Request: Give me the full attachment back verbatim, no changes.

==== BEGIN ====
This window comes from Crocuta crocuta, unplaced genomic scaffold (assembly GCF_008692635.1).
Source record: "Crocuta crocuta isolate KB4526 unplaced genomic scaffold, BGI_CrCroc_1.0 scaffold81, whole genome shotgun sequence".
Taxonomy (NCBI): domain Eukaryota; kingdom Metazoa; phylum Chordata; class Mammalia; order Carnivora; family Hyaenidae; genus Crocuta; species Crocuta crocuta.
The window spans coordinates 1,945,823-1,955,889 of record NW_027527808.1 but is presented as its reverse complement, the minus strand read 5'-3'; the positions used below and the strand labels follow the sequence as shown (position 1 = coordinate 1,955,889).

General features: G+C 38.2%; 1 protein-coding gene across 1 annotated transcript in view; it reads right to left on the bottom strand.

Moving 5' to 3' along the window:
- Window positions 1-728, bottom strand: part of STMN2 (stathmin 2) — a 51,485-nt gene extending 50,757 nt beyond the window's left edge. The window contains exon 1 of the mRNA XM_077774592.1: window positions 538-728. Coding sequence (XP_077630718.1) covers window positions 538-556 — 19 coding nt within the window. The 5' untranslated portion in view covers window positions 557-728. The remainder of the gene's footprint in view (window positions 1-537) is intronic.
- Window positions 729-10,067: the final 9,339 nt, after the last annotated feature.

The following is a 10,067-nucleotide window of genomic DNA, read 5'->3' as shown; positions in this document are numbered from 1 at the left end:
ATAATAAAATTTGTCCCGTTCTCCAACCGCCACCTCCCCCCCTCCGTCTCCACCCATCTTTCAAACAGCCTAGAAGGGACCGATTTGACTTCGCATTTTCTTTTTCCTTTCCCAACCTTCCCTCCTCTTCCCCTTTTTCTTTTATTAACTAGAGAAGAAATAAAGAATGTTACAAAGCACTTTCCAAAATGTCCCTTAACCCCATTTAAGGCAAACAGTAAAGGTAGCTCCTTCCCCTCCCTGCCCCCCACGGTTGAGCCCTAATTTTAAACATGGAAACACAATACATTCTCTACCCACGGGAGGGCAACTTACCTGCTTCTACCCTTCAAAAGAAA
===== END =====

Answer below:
This window comes from Crocuta crocuta, unplaced genomic scaffold (assembly GCF_008692635.1).
Source record: "Crocuta crocuta isolate KB4526 unplaced genomic scaffold, BGI_CrCroc_1.0 scaffold81, whole genome shotgun sequence".
Taxonomy (NCBI): domain Eukaryota; kingdom Metazoa; phylum Chordata; class Mammalia; order Carnivora; family Hyaenidae; genus Crocuta; species Crocuta crocuta.
The window spans coordinates 1,945,823-1,955,889 of record NW_027527808.1 but is presented as its reverse complement, the minus strand read 5'-3'; the positions used below and the strand labels follow the sequence as shown (position 1 = coordinate 1,955,889).

General features: G+C 38.2%; 1 protein-coding gene across 1 annotated transcript in view; it reads right to left on the bottom strand.

Moving 5' to 3' along the window:
- Window positions 1-728, bottom strand: part of STMN2 (stathmin 2) — a 51,485-nt gene extending 50,757 nt beyond the window's left edge. The window contains exon 1 of the mRNA XM_077774592.1: window positions 538-728. Coding sequence (XP_077630718.1) covers window positions 538-556 — 19 coding nt within the window. The 5' untranslated portion in view covers window positions 557-728. The remainder of the gene's footprint in view (window positions 1-537) is intronic.
- Window positions 729-10,067: the final 9,339 nt, after the last annotated feature.

The following is a 10,067-nucleotide window of genomic DNA, read 5'->3' as shown; positions in this document are numbered from 1 at the left end:
ATAATAAAATTTGTCCCGTTCTCCAACCGCCACCTCCCCCCCTCCGTCTCCACCCATCTTTCAAACAGCCTAGAAGGGACCGATTTGACTTCGCATTTTCTTTTTCCTTTCCCAACCTTCCCTCCTCTTCCCCTTTTTCTTTTATTAACTAGAGAAGAAATAAAGAATGTTACAAAGCACTTTCCAAAATGTCCCTTAACCCCATTTAAGGCAAACAGTAAAGGTAGCTCCTTCCCCTCCCTGCCCCCCACGGTTGAGCCCTAATTTTAAACATGGAAACACAATACATTCTCTACCCACGGGAGGGCAACTTACCTGCTTCTACCCTTCAAAAGAAA